|Understanding Stages and Symptoms of Alzheimer's Disease|
Alzheimer's disease develops slowly and causes changes in the brain long before there are obvious changes in a person's memory, thinking, use of words or behavior. Stages and changes the person will go through are outlined below.
Common Changes in Mild AD
- Loses spark or zest for life - does not start anything.
- Loses recent memory without a change in appearance or casual conversation.
- Loses judgment about money.
- Has difficulty with new learning and making new memories.
- Has trouble finding words - may substitute or make up words that sound like or mean something like the forgotten word.
- May stop talking to avoid making mistakes.
- Has shorter attention span and less motivation to stay with an activity.
- Easily loses way going to familiar places.
- Resists change or new things.
- Has trouble organizing and thinking logically.
- Asks repetitive questions.
- Withdraws, loses interest, is irritable, not as sensitive to others' feelings, uncharacteristically angry when frustrated or tired.
- Won't make decisions. For example, when asked what she wants to eat, says "I'll have what she is having."
- Takes longer to do routine chores and becomes upset if rushed or if something unexpected happens.
- Forgets to pay, pays too much, or forgets how to pay - may hand the checkout person a wallet instead of the correct amount of money.
- Forgets to eat, eats only one kind of food, or eats constantly.
- Loses or misplaces things by hiding them in odd places or forgets where things go, such as putting clothes in the dishwasher.
- Constantly checks, searches or hoards things of no value.
Common Changes in Moderate AD
- Changes in behavior, concern for appearance, hygiene, and sleep become more noticeable.
- Mixes up identity of people, such as thinking a son is a brother or that a wife is a stranger.
- Poor judgment creates safety issues when left alone - may wander and risk exposure, poisoning, falls, self-neglect or exploitation.
- Has trouble recognizing familiar people and own objects; may take things that belong to others.
- Continuously repeats stories, favorite words, statements, or motions like tearing tissues.
- Has restless, repetitive movements in late afternoon or evening, such as pacing, trying doorknobs, fingering draperies.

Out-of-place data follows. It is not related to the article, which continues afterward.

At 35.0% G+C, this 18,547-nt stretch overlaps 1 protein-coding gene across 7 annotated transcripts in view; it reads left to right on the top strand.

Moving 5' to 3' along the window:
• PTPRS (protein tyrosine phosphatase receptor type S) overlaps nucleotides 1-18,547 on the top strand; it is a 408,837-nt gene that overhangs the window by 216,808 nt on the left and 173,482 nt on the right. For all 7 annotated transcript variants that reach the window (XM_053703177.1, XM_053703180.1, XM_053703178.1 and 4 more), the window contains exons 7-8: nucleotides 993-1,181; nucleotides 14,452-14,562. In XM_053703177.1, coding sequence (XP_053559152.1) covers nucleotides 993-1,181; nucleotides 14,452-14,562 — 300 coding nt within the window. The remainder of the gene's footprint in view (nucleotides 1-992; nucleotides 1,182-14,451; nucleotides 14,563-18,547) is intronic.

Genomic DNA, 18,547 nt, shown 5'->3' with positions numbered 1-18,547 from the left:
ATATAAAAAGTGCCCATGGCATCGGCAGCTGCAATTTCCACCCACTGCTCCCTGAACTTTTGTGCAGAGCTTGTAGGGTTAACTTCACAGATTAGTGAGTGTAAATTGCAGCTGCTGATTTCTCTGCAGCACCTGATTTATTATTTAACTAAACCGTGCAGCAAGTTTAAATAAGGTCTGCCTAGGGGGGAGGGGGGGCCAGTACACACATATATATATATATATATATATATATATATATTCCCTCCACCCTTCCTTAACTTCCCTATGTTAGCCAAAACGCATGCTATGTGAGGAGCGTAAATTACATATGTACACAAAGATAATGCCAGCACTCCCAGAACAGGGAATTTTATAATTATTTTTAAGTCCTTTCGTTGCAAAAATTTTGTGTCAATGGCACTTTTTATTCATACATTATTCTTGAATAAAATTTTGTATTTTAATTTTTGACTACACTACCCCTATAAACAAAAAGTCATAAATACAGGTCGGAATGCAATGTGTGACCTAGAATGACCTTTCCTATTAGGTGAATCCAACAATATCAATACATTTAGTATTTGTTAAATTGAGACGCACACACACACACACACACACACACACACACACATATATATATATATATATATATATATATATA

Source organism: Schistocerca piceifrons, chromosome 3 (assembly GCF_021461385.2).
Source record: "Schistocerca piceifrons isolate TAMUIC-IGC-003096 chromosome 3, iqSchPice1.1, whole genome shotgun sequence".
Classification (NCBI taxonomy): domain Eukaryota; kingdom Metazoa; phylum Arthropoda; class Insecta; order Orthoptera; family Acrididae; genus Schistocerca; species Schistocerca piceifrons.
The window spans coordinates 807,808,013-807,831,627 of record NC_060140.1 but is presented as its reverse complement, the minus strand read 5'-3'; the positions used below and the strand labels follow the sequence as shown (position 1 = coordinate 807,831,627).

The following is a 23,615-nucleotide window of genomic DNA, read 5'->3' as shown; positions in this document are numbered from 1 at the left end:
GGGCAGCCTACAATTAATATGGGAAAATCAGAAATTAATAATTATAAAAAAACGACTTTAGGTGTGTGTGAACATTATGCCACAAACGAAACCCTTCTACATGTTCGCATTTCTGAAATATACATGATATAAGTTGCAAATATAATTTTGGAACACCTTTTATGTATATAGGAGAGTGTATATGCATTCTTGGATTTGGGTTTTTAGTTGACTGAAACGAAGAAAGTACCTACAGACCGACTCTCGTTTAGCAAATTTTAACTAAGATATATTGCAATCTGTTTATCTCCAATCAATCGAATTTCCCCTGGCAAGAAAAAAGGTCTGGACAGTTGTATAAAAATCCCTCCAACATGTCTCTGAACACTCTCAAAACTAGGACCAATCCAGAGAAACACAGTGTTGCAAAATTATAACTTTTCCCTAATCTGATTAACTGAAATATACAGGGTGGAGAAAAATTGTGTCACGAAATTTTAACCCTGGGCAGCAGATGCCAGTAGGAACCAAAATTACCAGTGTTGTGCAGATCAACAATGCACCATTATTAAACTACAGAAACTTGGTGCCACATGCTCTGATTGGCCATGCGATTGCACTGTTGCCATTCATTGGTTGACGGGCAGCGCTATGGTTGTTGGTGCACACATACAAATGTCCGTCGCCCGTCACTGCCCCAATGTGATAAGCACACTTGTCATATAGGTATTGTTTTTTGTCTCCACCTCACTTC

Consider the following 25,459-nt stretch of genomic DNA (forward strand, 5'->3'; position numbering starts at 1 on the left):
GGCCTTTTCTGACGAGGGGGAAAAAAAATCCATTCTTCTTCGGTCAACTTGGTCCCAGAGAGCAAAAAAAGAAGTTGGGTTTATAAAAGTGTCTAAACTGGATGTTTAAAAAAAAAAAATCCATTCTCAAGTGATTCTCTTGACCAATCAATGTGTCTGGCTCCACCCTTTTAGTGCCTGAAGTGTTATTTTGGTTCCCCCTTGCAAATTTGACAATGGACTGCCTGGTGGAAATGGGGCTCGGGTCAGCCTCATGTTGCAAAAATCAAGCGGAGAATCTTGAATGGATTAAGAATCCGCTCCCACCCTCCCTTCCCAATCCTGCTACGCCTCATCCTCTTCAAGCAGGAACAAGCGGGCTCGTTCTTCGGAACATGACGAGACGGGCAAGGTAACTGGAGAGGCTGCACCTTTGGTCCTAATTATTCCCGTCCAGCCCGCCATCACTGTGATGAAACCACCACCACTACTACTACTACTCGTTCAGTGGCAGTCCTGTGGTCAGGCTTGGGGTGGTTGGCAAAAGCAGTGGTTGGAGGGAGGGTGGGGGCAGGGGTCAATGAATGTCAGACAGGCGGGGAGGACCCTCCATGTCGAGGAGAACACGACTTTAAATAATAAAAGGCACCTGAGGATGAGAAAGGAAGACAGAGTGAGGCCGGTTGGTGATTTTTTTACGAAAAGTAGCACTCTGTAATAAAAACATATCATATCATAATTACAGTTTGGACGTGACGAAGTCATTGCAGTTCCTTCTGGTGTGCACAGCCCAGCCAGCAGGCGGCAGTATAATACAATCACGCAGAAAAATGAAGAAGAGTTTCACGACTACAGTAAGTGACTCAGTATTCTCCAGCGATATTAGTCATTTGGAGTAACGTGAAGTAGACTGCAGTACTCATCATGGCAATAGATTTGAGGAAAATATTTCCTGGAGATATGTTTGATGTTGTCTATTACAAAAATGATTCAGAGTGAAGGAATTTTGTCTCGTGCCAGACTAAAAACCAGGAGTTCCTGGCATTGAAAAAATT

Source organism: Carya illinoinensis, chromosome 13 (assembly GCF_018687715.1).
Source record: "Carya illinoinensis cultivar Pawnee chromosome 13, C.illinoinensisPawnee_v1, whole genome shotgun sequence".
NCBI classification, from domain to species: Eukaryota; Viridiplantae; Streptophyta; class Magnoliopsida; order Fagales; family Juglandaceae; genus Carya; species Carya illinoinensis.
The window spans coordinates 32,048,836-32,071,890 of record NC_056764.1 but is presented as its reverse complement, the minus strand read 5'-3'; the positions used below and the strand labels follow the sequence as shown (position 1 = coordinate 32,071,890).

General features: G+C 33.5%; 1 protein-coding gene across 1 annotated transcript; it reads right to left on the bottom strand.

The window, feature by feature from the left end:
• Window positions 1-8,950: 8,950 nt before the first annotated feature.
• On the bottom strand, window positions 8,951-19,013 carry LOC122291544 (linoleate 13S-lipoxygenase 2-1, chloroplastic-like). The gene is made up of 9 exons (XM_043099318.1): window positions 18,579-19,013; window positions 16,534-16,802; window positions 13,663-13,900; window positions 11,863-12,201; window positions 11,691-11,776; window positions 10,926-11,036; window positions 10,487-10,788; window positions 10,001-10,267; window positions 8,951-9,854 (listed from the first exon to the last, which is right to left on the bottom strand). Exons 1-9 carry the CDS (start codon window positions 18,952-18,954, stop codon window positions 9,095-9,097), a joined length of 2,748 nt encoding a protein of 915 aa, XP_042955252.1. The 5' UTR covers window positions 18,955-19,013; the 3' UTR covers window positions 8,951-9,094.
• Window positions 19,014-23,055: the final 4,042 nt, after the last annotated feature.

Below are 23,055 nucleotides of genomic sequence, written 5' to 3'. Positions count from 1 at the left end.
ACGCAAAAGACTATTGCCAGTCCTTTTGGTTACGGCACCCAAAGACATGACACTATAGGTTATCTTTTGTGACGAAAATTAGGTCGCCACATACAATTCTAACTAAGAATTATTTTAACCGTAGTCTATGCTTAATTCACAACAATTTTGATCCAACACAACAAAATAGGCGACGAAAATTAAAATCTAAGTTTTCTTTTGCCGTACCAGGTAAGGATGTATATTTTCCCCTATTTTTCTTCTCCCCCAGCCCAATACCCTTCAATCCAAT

- Cannot organize thoughts or follow logical explanations.
- Has trouble following written notes or completing tasks.
- Makes up stories to fill in gaps in memory. For example might say, "Mama will come for me when she gets off work."
- May be able to read but cannot formulate the correct response to a written request.
- May accuse, threaten, curse, fidget or behave inappropriately, such as kicking, hitting, biting, screaming or grabbing.
- May become sloppy or forget manners.
- May see, hear, smell, or taste things that are not there.
- May accuse spouse of an affair or family members of stealing.
- Naps frequently or awakens at night believing it is time to go to work.
- Has more difficulty positioning the body to use the toilet or sit in a chair.
- May think mirror image is following him or television story is happening to her.
- Needs help finding the toilet, using the shower, remembering to drink, and dressing for the weather or occasion.
- Exhibits inappropriate sexual behavior, such as mistaking another individual for a spouse. Forgets what is private behavior, and may disrobe or masturbate in public.
Common Changes in Severe AD
- Doesn't recognize self or close family.
- Speaks in gibberish, is mute, or is difficult to understand.
- May refuse to eat, chokes, or forgets to swallow.
- May repetitively cry out, pat or touch everything.
- Loses control of bowel and bladder.
- Loses weight and skin becomes thin and tears easily.
- May look uncomfortable or cry out when transferred or touched.
- Forgets how to walk or is too unsteady or weak to stand alone.
- May have seizures, frequent infections, falls.
- May groan, scream or mumble loudly.
- Sleeps more.
- Needs total assistance for all activities of daily living.
Adapted from Caring for People with Alzheimer's Disease: A Manual for Facility Staff (2nd edition), by Lisa P. Gwyther, 2001. Published by the American Health Care Association (1201 L Street, NW, Washington, DC 20005) and the Alzheimer's Association (919 N. Michigan Ave., Suite 1100, Chicago, IL 60611).
This document sourced from the Alzheimer's Disease Education and Referral Center, a service of the National Institute on Aging.